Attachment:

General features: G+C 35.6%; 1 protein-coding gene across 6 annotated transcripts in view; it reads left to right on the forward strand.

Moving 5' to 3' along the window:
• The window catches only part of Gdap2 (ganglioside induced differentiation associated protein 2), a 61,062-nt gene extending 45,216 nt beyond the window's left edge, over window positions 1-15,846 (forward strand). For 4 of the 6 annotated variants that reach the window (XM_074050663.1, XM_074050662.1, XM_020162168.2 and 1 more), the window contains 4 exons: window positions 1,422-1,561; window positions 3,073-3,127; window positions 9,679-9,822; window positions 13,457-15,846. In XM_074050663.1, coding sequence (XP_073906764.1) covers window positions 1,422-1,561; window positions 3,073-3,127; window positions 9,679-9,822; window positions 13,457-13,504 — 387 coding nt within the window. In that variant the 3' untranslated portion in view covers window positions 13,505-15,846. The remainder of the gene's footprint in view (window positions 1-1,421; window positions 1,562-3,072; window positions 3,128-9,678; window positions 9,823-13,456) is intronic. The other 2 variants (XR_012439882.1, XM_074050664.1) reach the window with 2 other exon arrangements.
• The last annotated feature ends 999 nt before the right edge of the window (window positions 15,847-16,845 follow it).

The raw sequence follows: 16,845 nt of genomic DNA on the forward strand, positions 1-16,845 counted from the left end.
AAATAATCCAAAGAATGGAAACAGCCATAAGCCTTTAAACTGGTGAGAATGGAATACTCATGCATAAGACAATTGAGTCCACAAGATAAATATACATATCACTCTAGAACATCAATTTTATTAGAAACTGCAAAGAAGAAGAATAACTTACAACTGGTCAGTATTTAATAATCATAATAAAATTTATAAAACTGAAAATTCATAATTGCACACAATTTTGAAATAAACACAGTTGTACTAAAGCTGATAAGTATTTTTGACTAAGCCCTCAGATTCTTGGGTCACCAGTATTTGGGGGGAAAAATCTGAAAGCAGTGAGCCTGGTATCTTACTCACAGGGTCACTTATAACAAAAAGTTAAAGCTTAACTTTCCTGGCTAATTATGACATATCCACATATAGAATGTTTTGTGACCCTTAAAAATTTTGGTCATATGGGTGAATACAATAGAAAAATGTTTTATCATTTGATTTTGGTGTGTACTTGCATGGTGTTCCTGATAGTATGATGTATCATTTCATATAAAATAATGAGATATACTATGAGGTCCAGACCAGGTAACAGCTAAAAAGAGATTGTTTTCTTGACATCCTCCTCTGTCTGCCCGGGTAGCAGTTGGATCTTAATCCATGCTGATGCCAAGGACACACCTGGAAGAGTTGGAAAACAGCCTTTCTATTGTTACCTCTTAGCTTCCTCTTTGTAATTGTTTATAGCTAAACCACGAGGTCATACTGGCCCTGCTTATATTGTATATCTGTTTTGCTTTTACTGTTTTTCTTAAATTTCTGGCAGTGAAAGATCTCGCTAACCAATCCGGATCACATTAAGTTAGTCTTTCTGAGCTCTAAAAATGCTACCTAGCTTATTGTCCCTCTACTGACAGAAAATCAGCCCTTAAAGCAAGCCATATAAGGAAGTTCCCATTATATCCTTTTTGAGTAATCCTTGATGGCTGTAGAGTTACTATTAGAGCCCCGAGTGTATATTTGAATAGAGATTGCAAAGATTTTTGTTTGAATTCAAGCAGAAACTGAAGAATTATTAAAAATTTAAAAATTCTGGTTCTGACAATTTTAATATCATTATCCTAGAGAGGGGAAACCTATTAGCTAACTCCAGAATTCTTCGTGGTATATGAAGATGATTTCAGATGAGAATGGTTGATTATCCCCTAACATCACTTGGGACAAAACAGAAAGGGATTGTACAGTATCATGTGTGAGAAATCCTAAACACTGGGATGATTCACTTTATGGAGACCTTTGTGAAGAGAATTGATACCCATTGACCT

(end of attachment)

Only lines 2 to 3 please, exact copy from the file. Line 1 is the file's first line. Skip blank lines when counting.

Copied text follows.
Moving 5' to 3' along the window:
• The window catches only part of Gdap2 (ganglioside induced differentiation associated protein 2), a 61,062-nt gene extending 45,216 nt beyond the window's left edge, over window positions 1-15,846 (forward strand). For 4 of the 6 annotated variants that reach the window (XM_074050663.1, XM_074050662.1, XM_020162168.2 and 1 more), the window contains 4 exons: window positions 1,422-1,561; window positions 3,073-3,127; window positions 9,679-9,822; window positions 13,457-15,846. In XM_074050663.1, coding sequence (XP_073906764.1) covers window positions 1,422-1,561; window positions 3,073-3,127; window positions 9,679-9,822; window positions 13,457-13,504 — 387 coding nt within the window. In that variant the 3' untranslated portion in view covers window positions 13,505-15,846. The remainder of the gene's footprint in view (window positions 1-1,421; window positions 1,562-3,072; window positions 3,128-9,678; window positions 9,823-13,456) is intronic. The other 2 variants (XR_012439882.1, XM_074050664.1) reach the window with 2 other exon arrangements.